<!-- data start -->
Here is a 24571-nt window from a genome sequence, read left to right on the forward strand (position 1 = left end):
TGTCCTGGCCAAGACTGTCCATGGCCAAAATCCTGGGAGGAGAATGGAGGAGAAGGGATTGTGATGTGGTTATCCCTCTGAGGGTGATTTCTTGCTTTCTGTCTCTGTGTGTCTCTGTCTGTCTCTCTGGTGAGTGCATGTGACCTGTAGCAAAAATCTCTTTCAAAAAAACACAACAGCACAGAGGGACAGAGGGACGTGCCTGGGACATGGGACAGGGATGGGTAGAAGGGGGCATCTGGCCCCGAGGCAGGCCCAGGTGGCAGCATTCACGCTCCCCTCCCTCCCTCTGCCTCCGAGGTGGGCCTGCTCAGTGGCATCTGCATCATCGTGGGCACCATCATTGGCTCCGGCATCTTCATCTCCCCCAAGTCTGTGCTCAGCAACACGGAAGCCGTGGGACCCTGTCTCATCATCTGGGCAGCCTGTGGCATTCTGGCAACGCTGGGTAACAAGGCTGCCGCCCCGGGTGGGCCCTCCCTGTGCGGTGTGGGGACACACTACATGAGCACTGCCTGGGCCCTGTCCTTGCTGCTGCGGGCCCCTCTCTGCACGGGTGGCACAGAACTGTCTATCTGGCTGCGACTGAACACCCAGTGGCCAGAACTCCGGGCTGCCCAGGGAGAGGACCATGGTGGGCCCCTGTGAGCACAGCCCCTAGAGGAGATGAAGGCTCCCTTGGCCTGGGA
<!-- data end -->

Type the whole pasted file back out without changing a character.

Here is a 24571-nt window from a genome sequence, read left to right on the forward strand (position 1 = left end):
TGTCCTGGCCAAGACTGTCCATGGCCAAAATCCTGGGAGGAGAATGGAGGAGAAGGGATTGTGATGTGGTTATCCCTCTGAGGGTGATTTCTTGCTTTCTGTCTCTGTGTGTCTCTGTCTGTCTCTCTGGTGAGTGCATGTGACCTGTAGCAAAAATCTCTTTCAAAAAAACACAACAGCACAGAGGGACAGAGGGACGTGCCTGGGACATGGGACAGGGATGGGTAGAAGGGGGCATCTGGCCCCGAGGCAGGCCCAGGTGGCAGCATTCACGCTCCCCTCCCTCCCTCTGCCTCCGAGGTGGGCCTGCTCAGTGGCATCTGCATCATCGTGGGCACCATCATTGGCTCCGGCATCTTCATCTCCCCCAAGTCTGTGCTCAGCAACACGGAAGCCGTGGGACCCTGTCTCATCATCTGGGCAGCCTGTGGCATTCTGGCAACGCTGGGTAACAAGGCTGCCGCCCCGGGTGGGCCCTCCCTGTGCGGTGTGGGGACACACTACATGAGCACTGCCTGGGCCCTGTCCTTGCTGCTGCGGGCCCCTCTCTGCACGGGTGGCACAGAACTGTCTATCTGGCTGCGACTGAACACCCAGTGGCCAGAACTCCGGGCTGCCCAGGGAGAGGACCATGGTGGGCCCCTGTGAGCACAGCCCCTAGAGGAGATGAAGGCTCCCTTGGCCTGGGA